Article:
The continuing wave of student protests against increased fees and education cuts is highlighting a deepening crisis within the British state, one that presents opportunities as well as threats.
Plans for more demonstrations, including today’s against the abolition of the education maintenance allowance, show the real concern not only of students but also parents and teachers about how education is increasingly run along business lines.
It has emerged that Metropolitan Police Commissioner Sir Paul Stephenson almost quit over the incident last Thursday when Prince Charles and Camilla’s vehicle came under attack from protesters. The episode made it evident that 3,000 officers failed to seal off streets in central London, once demonstrators had got wise to their kettling tactics.
Stephenson and his ilk are still smarting from being caught off their guard by protesters at Tory party headquarters in Millbank Tower during the protest organised by the National Union of Students last month. In revenge attacks for November, last Thursday’s operations saw massed ranks of police deployed around Parliament Square.
A police cavalry charge was used as a terror tactic. Police used truncheons indiscriminately on defenceless students such as 20-year-old Alfie Meadows, who is recovering from a three-hour brain operation. Officers pulled Jody McIntyre, who suffers from cerebral palsy, from his wheelchair. So far around 180 people have been arrested and the Met is preparing criminal prosecutions against them.
So now Home Secretary Theresa May says she does not exclude the possibility of the police deploying water cannon to curb further student protests. Recent citizen protests in Stuttgart saw serious injuries as a result of their use. That won’t bother the Coalition and no doubt tear gas and para-military riot units won’t be far behind.
Behind the continuing protest movement there is a deeper current of disaffection.
Today’s publication of the British Social Attitudes Survey shows that trust in politicians has reached an all-time low.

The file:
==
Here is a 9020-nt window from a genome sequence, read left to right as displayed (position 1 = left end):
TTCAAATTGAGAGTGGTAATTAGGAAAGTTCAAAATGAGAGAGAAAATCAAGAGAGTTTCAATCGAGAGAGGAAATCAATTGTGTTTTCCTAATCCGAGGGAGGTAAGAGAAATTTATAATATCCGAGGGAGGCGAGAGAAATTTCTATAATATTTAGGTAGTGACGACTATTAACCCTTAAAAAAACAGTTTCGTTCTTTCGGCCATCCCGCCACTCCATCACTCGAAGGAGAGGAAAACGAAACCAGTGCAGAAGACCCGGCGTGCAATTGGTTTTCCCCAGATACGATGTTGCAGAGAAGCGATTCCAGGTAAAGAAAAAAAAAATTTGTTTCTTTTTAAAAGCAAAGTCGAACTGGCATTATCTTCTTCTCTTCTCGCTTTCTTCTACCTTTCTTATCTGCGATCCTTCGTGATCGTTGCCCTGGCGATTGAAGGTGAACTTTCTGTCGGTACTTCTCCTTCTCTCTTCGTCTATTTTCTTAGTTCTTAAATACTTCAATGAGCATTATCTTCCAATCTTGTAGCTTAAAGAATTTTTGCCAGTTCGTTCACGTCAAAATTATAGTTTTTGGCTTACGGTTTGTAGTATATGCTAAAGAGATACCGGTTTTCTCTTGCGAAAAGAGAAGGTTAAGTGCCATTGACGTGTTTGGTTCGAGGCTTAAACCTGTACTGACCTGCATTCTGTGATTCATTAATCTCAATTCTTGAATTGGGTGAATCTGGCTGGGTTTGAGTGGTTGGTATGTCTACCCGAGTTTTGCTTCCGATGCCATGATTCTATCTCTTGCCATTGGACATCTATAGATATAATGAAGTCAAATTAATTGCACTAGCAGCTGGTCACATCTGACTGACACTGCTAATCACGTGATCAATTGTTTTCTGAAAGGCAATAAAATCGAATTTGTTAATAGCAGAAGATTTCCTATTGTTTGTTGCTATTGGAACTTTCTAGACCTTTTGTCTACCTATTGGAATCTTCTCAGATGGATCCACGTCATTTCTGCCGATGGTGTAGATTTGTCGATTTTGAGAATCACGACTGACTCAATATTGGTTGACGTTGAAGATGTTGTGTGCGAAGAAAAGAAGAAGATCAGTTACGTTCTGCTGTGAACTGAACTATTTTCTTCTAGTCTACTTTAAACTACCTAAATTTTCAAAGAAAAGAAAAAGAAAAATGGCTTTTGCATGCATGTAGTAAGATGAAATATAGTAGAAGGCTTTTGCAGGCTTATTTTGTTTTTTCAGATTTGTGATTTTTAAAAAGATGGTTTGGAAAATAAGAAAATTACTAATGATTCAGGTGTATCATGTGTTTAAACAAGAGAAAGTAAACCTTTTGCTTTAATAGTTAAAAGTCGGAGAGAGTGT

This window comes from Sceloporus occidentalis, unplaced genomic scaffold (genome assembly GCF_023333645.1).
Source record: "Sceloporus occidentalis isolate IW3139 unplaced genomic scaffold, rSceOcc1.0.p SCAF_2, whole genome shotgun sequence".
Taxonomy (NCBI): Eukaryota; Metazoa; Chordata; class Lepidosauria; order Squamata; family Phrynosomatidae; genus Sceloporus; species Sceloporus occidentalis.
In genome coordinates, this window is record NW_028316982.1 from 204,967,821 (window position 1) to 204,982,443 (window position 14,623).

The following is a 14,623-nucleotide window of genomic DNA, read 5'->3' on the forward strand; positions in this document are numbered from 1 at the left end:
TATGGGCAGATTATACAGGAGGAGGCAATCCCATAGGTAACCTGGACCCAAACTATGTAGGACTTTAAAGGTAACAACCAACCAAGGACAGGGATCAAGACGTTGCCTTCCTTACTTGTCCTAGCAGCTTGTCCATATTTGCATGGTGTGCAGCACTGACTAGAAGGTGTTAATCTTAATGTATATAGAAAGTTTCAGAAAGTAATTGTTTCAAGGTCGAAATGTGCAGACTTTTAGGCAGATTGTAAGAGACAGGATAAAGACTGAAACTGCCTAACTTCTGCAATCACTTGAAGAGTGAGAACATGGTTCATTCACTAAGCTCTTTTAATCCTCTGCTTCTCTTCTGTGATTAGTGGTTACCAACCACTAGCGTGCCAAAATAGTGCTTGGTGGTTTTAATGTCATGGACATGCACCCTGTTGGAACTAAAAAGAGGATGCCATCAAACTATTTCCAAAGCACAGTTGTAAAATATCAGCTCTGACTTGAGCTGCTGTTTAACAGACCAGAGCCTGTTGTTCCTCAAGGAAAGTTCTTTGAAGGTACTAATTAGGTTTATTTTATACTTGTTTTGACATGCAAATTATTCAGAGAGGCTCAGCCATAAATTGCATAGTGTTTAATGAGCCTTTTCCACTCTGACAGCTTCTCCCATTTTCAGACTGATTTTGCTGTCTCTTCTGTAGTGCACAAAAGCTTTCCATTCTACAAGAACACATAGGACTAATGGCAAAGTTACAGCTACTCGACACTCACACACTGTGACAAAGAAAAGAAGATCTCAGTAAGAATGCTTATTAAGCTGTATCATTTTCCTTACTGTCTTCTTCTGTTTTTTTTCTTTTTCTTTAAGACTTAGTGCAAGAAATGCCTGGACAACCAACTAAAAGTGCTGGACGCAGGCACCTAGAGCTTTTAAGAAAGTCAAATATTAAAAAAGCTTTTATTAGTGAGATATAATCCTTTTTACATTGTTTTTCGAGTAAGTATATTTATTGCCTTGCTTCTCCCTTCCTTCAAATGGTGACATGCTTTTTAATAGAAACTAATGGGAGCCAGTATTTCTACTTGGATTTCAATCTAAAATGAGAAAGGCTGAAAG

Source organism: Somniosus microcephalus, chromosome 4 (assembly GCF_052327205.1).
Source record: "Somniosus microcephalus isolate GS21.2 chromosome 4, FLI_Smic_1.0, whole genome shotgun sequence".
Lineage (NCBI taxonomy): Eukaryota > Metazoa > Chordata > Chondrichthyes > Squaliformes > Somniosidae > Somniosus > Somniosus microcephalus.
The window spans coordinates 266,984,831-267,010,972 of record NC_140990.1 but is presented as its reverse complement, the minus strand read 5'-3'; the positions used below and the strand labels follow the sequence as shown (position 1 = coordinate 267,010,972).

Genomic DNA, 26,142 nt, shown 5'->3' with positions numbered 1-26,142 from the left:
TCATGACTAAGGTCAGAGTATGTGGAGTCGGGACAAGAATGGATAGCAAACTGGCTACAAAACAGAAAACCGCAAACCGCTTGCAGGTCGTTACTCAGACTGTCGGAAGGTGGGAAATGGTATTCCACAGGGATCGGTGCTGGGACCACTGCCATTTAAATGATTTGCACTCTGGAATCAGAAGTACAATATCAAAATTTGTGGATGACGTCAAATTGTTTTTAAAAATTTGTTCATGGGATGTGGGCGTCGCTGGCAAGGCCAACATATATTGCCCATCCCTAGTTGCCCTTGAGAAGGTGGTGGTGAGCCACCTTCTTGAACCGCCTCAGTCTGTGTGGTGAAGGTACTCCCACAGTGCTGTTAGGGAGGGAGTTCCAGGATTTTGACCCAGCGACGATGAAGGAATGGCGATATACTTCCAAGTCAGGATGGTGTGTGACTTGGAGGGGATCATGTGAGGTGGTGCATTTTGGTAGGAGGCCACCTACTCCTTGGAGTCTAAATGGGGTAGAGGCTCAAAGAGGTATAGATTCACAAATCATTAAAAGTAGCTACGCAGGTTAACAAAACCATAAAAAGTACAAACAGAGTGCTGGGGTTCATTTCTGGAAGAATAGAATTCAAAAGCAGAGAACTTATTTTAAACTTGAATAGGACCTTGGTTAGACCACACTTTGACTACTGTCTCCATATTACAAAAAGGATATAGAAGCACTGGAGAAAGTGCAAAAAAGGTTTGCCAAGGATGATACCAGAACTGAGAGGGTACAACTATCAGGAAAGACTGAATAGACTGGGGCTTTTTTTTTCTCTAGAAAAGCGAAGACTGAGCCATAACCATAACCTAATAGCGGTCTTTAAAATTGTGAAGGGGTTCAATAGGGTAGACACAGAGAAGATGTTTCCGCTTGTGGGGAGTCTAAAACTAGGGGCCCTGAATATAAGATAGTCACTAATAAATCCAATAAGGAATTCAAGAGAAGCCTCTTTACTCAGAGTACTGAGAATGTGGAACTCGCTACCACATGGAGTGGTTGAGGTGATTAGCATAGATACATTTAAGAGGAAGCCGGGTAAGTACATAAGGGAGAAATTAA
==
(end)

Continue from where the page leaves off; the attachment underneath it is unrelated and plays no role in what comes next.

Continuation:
This groundswell of distrust indicates that there is a breakdown in the relationship between the state and the mass of the population, especially young people. This is fuelling their evident desire to go beyond and outside the worn-out parliamentary channels of protest and pressure politics.
In doing so they are moving politically ahead the mass of workers who are being held back by the Labour Party and trade union bureaucrats. Young people are not as trapped the those who seek to place a safe cap on things and keep the status quo. They are not hanging around for the feeble stroll around the park being organised by the Trades Union Congress in over three months time.
But today local councils up and down the country are being told how much to cut - how many jobs and services are to disappear, leaving a trail of devastation and misery. Most councillors – whatever their political affiliation – will be voting through the cuts. Ordinary people, not only public service workers, will now be drawn into a wider movement.
So the urgent issue is to continue to explore and develop new political forms outside and beyond local government, the conservative trade union leadership and parliament.
Last Friday a student meeting at the London School of Economics, called to discuss the way forward in the battle against education cuts, proposed that assemblies should embrace not only the national student movement, but also those fighting against the cuts more widely.
And the momentum for building People's Asssemblies took a step forward at the “Liberation beyond resistance” meeting in London on Saturday. There was a wide-ranging discussion on the nature and purpose of People's Assemblies and many proposals made for concrete actions in 2011. Assemblies have the potential to challenge the state for power itself in order to create a truly democratic society, in terms of politics and the control of resources. They are the way to go in 2011.
A World to Win secretary